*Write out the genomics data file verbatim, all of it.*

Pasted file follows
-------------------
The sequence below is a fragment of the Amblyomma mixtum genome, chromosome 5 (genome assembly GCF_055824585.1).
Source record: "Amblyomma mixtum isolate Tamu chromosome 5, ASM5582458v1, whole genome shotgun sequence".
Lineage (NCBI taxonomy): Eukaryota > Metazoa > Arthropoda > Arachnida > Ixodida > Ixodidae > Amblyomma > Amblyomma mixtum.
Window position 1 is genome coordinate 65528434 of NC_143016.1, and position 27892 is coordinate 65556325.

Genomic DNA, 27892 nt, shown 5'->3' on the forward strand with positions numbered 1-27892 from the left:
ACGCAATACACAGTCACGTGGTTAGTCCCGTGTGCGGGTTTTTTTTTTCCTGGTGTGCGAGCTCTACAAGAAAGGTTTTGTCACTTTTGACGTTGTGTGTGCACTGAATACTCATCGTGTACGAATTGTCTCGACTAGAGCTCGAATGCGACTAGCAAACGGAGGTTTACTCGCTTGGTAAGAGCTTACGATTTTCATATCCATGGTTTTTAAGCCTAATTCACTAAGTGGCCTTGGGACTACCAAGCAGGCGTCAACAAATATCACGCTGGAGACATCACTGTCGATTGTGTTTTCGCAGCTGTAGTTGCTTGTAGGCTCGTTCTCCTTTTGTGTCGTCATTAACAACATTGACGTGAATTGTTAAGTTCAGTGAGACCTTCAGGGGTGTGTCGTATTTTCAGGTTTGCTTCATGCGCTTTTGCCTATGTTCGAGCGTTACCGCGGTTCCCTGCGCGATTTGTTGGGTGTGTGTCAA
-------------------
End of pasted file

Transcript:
The sequence below is a fragment of the Amblyomma mixtum genome, chromosome 5 (genome assembly GCF_055824585.1).
Source record: "Amblyomma mixtum isolate Tamu chromosome 5, ASM5582458v1, whole genome shotgun sequence".
Lineage (NCBI taxonomy): Eukaryota > Metazoa > Arthropoda > Arachnida > Ixodida > Ixodidae > Amblyomma > Amblyomma mixtum.
Window position 1 is genome coordinate 65528434 of NC_143016.1, and position 27892 is coordinate 65556325.

Genomic DNA, 27892 nt, shown 5'->3' on the forward strand with positions numbered 1-27892 from the left:
ACGCAATACACAGTCACGTGGTTAGTCCCGTGTGCGGGTTTTTTTTTTCCTGGTGTGCGAGCTCTACAAGAAAGGTTTTGTCACTTTTGACGTTGTGTGTGCACTGAATACTCATCGTGTACGAATTGTCTCGACTAGAGCTCGAATGCGACTAGCAAACGGAGGTTTACTCGCTTGGTAAGAGCTTACGATTTTCATATCCATGGTTTTTAAGCCTAATTCACTAAGTGGCCTTGGGACTACCAAGCAGGCGTCAACAAATATCACGCTGGAGACATCACTGTCGATTGTGTTTTCGCAGCTGTAGTTGCTTGTAGGCTCGTTCTCCTTTTGTGTCGTCATTAACAACATTGACGTGAATTGTTAAGTTCAGTGAGACCTTCAGGGGTGTGTCGTATTTTCAGGTTTGCTTCATGCGCTTTTGCCTATGTTCGAGCGTTACCGCGGTTCCCTGCGCGATTTGTTGGGTGTGTGTCAA